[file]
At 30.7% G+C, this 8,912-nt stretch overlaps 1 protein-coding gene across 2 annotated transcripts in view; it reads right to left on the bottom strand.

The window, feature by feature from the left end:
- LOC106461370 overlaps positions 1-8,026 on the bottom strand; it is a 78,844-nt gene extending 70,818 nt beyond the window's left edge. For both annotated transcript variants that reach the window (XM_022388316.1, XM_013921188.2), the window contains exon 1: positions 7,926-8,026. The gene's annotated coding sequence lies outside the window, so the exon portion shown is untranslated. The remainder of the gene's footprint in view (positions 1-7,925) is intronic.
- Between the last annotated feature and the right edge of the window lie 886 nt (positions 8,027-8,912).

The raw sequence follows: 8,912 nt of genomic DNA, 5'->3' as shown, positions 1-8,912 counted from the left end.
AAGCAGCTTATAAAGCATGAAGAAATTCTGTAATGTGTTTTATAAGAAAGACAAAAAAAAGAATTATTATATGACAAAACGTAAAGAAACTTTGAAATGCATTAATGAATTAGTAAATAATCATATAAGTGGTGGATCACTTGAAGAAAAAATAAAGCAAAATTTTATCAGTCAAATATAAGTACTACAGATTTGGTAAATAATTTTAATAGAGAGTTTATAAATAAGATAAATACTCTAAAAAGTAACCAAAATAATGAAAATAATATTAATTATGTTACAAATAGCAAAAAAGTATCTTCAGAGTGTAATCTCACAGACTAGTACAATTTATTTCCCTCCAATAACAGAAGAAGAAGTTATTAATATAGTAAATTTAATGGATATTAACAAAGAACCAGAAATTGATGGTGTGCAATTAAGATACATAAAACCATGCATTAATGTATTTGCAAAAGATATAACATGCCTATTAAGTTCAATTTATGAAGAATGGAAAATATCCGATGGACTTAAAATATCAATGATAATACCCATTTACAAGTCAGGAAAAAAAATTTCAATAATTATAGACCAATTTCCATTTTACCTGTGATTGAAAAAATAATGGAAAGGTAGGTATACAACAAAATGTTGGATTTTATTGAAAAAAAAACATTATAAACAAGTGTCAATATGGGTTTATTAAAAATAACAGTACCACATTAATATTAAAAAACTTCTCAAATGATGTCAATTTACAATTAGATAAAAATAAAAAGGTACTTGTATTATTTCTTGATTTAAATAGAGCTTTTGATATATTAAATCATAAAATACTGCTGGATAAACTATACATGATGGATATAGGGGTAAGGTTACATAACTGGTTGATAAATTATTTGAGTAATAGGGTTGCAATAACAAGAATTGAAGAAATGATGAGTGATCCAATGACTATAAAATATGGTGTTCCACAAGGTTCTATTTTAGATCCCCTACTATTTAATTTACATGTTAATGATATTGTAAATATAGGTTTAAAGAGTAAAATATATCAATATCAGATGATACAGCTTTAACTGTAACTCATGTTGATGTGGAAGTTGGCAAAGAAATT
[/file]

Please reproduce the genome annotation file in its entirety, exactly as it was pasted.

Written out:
At 30.7% G+C, this 8,912-nt stretch overlaps 1 protein-coding gene across 2 annotated transcripts in view; it reads right to left on the bottom strand.

The window, feature by feature from the left end:
- LOC106461370 overlaps positions 1-8,026 on the bottom strand; it is a 78,844-nt gene extending 70,818 nt beyond the window's left edge. For both annotated transcript variants that reach the window (XM_022388316.1, XM_013921188.2), the window contains exon 1: positions 7,926-8,026. The gene's annotated coding sequence lies outside the window, so the exon portion shown is untranslated. The remainder of the gene's footprint in view (positions 1-7,925) is intronic.
- Between the last annotated feature and the right edge of the window lie 886 nt (positions 8,027-8,912).

The raw sequence follows: 8,912 nt of genomic DNA, 5'->3' as shown, positions 1-8,912 counted from the left end.
AAGCAGCTTATAAAGCATGAAGAAATTCTGTAATGTGTTTTATAAGAAAGACAAAAAAAAGAATTATTATATGACAAAACGTAAAGAAACTTTGAAATGCATTAATGAATTAGTAAATAATCATATAAGTGGTGGATCACTTGAAGAAAAAATAAAGCAAAATTTTATCAGTCAAATATAAGTACTACAGATTTGGTAAATAATTTTAATAGAGAGTTTATAAATAAGATAAATACTCTAAAAAGTAACCAAAATAATGAAAATAATATTAATTATGTTACAAATAGCAAAAAAGTATCTTCAGAGTGTAATCTCACAGACTAGTACAATTTATTTCCCTCCAATAACAGAAGAAGAAGTTATTAATATAGTAAATTTAATGGATATTAACAAAGAACCAGAAATTGATGGTGTGCAATTAAGATACATAAAACCATGCATTAATGTATTTGCAAAAGATATAACATGCCTATTAAGTTCAATTTATGAAGAATGGAAAATATCCGATGGACTTAAAATATCAATGATAATACCCATTTACAAGTCAGGAAAAAAAATTTCAATAATTATAGACCAATTTCCATTTTACCTGTGATTGAAAAAATAATGGAAAGGTAGGTATACAACAAAATGTTGGATTTTATTGAAAAAAAAACATTATAAACAAGTGTCAATATGGGTTTATTAAAAATAACAGTACCACATTAATATTAAAAAACTTCTCAAATGATGTCAATTTACAATTAGATAAAAATAAAAAGGTACTTGTATTATTTCTTGATTTAAATAGAGCTTTTGATATATTAAATCATAAAATACTGCTGGATAAACTATACATGATGGATATAGGGGTAAGGTTACATAACTGGTTGATAAATTATTTGAGTAATAGGGTTGCAATAACAAGAATTGAAGAAATGATGAGTGATCCAATGACTATAAAATATGGTGTTCCACAAGGTTCTATTTTAGATCCCCTACTATTTAATTTACATGTTAATGATATTGTAAATATAGGTTTAAAGAGTAAAATATATCAATATCAGATGATACAGCTTTAACTGTAACTCATGTTGATGTGGAAGTTGGCAAAGAAATT